We therefore affirm the district court's ruling that the scope of the claims of the '800 patent should not be limited so as to exclude polysorbate surfactants.


For the foregoing reasons, we affirm the district court's judgment.



1.   The details of the PALLAS study are not important for purposes of this appeal.

2.   As to claim 4, the district court made findings, which are not clearly erroneous, that the label's description of the ATHENA study as covering patients already receiving “conventional therapy” embraced the taking of diuretics as claimed in claim 4. Administration of diuretics is just such a conventional therapy—one received, in fact, by more than half of the patients in the ATHENA study. Sanofi, 204 F.Supp.3d at 682–83.

3.   Given the filing date of the '167 patent, this case is governed by the version of section 103 in force preceding the changes by the Leahy-Smith America Invents Act, Pub. L. No. 112-29, 125 Stat. 284, 293 (2011).

4.   The district court found that the person of ordinary skill in the art “was a clinician with a medical degree who was board certified either in cardiology or electrophysiology and had at least two years of clinical experience after fellowship, and because of such fellowship, would have had some knowledge of the design, implementation, and analysis of clinical studies.” Sanofi, 204 F.Supp.3d at 686. That finding is not challenged on appeal.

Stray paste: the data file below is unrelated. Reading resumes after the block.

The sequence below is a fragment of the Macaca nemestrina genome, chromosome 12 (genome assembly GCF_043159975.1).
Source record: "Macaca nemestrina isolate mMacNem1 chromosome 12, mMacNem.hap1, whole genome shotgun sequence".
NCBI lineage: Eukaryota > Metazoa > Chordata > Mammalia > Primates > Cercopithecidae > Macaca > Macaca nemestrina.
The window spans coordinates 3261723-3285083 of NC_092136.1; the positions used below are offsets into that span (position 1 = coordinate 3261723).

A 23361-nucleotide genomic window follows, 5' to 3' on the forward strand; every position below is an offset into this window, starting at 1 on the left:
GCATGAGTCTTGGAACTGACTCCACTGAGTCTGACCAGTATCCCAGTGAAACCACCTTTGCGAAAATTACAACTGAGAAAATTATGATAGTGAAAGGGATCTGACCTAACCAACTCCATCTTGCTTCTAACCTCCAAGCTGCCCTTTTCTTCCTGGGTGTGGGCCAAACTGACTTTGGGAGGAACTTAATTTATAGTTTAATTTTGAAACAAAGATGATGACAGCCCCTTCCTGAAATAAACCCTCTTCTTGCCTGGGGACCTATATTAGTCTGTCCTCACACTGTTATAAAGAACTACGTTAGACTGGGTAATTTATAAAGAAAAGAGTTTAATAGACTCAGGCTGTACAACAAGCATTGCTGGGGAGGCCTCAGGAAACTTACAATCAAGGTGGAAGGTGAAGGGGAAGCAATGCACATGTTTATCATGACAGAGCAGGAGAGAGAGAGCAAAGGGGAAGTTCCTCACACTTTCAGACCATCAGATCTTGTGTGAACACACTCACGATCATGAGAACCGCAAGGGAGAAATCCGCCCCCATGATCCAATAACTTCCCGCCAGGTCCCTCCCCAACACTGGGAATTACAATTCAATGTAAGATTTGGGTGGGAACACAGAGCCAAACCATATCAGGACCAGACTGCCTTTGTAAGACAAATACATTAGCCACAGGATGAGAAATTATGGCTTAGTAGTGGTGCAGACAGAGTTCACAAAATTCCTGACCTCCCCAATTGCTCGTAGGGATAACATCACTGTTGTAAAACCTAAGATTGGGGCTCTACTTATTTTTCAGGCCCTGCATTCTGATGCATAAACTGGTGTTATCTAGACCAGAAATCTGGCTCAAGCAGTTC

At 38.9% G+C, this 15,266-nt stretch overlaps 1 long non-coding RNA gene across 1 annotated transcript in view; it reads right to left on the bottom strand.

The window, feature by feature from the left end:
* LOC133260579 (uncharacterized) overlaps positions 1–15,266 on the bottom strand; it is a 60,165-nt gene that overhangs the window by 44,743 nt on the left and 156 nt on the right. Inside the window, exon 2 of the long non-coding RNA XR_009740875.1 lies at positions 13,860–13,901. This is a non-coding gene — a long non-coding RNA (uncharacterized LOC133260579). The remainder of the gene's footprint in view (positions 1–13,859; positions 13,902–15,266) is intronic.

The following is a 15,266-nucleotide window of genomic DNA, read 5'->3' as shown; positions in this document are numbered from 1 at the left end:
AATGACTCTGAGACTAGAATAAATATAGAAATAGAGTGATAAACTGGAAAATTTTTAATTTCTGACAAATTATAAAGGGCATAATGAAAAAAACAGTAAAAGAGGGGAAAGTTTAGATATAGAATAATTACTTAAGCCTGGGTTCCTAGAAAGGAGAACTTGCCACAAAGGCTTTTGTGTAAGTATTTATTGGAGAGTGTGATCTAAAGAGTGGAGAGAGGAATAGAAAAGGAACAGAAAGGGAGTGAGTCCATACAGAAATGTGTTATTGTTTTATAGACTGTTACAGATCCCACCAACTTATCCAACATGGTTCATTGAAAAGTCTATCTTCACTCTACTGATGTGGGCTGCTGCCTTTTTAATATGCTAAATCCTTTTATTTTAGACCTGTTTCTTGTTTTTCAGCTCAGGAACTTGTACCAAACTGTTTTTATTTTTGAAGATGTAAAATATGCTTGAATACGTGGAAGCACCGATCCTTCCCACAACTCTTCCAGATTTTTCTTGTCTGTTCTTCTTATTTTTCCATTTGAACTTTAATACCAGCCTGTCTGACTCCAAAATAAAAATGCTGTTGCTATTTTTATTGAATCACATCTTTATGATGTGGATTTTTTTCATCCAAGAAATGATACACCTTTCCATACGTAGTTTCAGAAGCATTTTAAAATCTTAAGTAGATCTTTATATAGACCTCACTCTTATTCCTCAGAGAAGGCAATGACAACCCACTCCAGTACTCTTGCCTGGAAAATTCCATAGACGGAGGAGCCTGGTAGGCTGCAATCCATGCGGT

5.   The district court referred to the Written Subject Information (DTX-24) as “provided to ATHENA trial patients.” Sanofi, 204 F.Supp.3d at 689 (citing DTX-24 and Tr. 236–37 (J.A. 210–11)). The cited evidence says only that the document was what was “proposed” to be given to ATHENA enrollees. We do not read the court's language as finding more than what the cited evidence supports.

6.   We note that a longstanding “Federal Policy for the Protection of Human Subjects,” where applicable, requires investigators to obtain informed consent from human subjects of research and generally requires, as a basic element of informed consent, that the information given to prospective subjects include “[a] description of any benefits to the subject or to others which may reasonably be expected from the research.” 45 C.F.R. § 46.116(a)(3).

Taranto, Circuit Judge.